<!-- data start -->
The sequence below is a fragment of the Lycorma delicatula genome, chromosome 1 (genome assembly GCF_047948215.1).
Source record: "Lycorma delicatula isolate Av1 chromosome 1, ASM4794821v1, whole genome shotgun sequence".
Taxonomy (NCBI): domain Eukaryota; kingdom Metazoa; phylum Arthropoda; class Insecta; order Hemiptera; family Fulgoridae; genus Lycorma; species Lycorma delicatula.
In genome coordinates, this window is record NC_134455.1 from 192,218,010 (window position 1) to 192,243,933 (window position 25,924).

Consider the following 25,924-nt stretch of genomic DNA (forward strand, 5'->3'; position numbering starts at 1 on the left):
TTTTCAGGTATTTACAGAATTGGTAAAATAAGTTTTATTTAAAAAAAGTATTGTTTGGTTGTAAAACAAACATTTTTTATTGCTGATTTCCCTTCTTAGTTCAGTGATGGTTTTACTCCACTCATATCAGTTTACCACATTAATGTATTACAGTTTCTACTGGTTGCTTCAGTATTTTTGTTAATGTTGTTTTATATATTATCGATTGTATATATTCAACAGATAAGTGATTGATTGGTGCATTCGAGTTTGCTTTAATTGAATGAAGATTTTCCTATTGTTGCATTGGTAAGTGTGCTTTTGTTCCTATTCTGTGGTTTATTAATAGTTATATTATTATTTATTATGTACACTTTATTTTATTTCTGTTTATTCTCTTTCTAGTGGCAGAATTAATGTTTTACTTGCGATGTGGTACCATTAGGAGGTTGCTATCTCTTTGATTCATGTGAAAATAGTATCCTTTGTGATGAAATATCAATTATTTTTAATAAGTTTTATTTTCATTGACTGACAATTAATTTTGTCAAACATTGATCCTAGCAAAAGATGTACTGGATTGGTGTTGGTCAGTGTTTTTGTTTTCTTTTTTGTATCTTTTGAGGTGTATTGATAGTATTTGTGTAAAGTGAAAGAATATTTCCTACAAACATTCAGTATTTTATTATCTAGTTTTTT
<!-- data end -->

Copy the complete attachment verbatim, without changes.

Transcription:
The sequence below is a fragment of the Lycorma delicatula genome, chromosome 1 (genome assembly GCF_047948215.1).
Source record: "Lycorma delicatula isolate Av1 chromosome 1, ASM4794821v1, whole genome shotgun sequence".
Taxonomy (NCBI): domain Eukaryota; kingdom Metazoa; phylum Arthropoda; class Insecta; order Hemiptera; family Fulgoridae; genus Lycorma; species Lycorma delicatula.
In genome coordinates, this window is record NC_134455.1 from 192,218,010 (window position 1) to 192,243,933 (window position 25,924).

Consider the following 25,924-nt stretch of genomic DNA (forward strand, 5'->3'; position numbering starts at 1 on the left):
TTTTCAGGTATTTACAGAATTGGTAAAATAAGTTTTATTTAAAAAAAGTATTGTTTGGTTGTAAAACAAACATTTTTTATTGCTGATTTCCCTTCTTAGTTCAGTGATGGTTTTACTCCACTCATATCAGTTTACCACATTAATGTATTACAGTTTCTACTGGTTGCTTCAGTATTTTTGTTAATGTTGTTTTATATATTATCGATTGTATATATTCAACAGATAAGTGATTGATTGGTGCATTCGAGTTTGCTTTAATTGAATGAAGATTTTCCTATTGTTGCATTGGTAAGTGTGCTTTTGTTCCTATTCTGTGGTTTATTAATAGTTATATTATTATTTATTATGTACACTTTATTTTATTTCTGTTTATTCTCTTTCTAGTGGCAGAATTAATGTTTTACTTGCGATGTGGTACCATTAGGAGGTTGCTATCTCTTTGATTCATGTGAAAATAGTATCCTTTGTGATGAAATATCAATTATTTTTAATAAGTTTTATTTTCATTGACTGACAATTAATTTTGTCAAACATTGATCCTAGCAAAAGATGTACTGGATTGGTGTTGGTCAGTGTTTTTGTTTTCTTTTTTGTATCTTTTGAGGTGTATTGATAGTATTTGTGTAAAGTGAAAGAATATTTCCTACAAACATTCAGTATTTTATTATCTAGTTTTTT